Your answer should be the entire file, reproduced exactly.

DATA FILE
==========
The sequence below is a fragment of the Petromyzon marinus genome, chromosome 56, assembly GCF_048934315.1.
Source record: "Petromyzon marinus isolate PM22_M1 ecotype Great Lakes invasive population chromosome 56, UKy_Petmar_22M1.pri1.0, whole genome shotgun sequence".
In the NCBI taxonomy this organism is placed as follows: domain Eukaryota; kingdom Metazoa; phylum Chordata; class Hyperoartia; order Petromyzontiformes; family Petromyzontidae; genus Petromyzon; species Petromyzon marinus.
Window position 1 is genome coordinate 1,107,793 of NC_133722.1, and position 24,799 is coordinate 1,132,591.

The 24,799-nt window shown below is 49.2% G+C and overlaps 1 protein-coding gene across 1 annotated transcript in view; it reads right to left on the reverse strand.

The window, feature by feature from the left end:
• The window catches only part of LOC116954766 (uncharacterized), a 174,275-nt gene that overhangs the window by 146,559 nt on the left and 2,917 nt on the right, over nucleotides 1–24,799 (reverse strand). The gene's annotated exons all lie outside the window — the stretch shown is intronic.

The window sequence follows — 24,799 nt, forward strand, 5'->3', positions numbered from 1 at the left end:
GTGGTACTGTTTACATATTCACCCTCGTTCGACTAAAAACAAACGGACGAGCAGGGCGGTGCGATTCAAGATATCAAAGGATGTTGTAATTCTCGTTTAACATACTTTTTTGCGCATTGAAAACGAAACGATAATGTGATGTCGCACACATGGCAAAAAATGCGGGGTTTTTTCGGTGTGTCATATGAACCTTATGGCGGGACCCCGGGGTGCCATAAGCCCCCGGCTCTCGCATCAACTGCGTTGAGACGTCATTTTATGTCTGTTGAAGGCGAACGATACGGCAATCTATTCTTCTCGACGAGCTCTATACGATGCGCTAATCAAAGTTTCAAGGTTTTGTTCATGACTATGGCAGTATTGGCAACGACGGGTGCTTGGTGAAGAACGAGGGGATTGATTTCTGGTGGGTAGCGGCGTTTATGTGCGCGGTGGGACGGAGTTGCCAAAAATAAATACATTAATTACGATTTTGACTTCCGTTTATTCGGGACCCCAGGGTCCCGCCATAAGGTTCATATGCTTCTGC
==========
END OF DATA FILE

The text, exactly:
The sequence below is a fragment of the Petromyzon marinus genome, chromosome 56, assembly GCF_048934315.1.
Source record: "Petromyzon marinus isolate PM22_M1 ecotype Great Lakes invasive population chromosome 56, UKy_Petmar_22M1.pri1.0, whole genome shotgun sequence".
In the NCBI taxonomy this organism is placed as follows: domain Eukaryota; kingdom Metazoa; phylum Chordata; class Hyperoartia; order Petromyzontiformes; family Petromyzontidae; genus Petromyzon; species Petromyzon marinus.
Window position 1 is genome coordinate 1,107,793 of NC_133722.1, and position 24,799 is coordinate 1,132,591.

The 24,799-nt window shown below is 49.2% G+C and overlaps 1 protein-coding gene across 1 annotated transcript in view; it reads right to left on the reverse strand.

The window, feature by feature from the left end:
• The window catches only part of LOC116954766 (uncharacterized), a 174,275-nt gene that overhangs the window by 146,559 nt on the left and 2,917 nt on the right, over nucleotides 1–24,799 (reverse strand). The gene's annotated exons all lie outside the window — the stretch shown is intronic.

The window sequence follows — 24,799 nt, forward strand, 5'->3', positions numbered from 1 at the left end:
GTGGTACTGTTTACATATTCACCCTCGTTCGACTAAAAACAAACGGACGAGCAGGGCGGTGCGATTCAAGATATCAAAGGATGTTGTAATTCTCGTTTAACATACTTTTTTGCGCATTGAAAACGAAACGATAATGTGATGTCGCACACATGGCAAAAAATGCGGGGTTTTTTCGGTGTGTCATATGAACCTTATGGCGGGACCCCGGGGTGCCATAAGCCCCCGGCTCTCGCATCAACTGCGTTGAGACGTCATTTTATGTCTGTTGAAGGCGAACGATACGGCAATCTATTCTTCTCGACGAGCTCTATACGATGCGCTAATCAAAGTTTCAAGGTTTTGTTCATGACTATGGCAGTATTGGCAACGACGGGTGCTTGGTGAAGAACGAGGGGATTGATTTCTGGTGGGTAGCGGCGTTTATGTGCGCGGTGGGACGGAGTTGCCAAAAATAAATACATTAATTACGATTTTGACTTCCGTTTATTCGGGACCCCAGGGTCCCGCCATAAGGTTCATATGCTTCTGC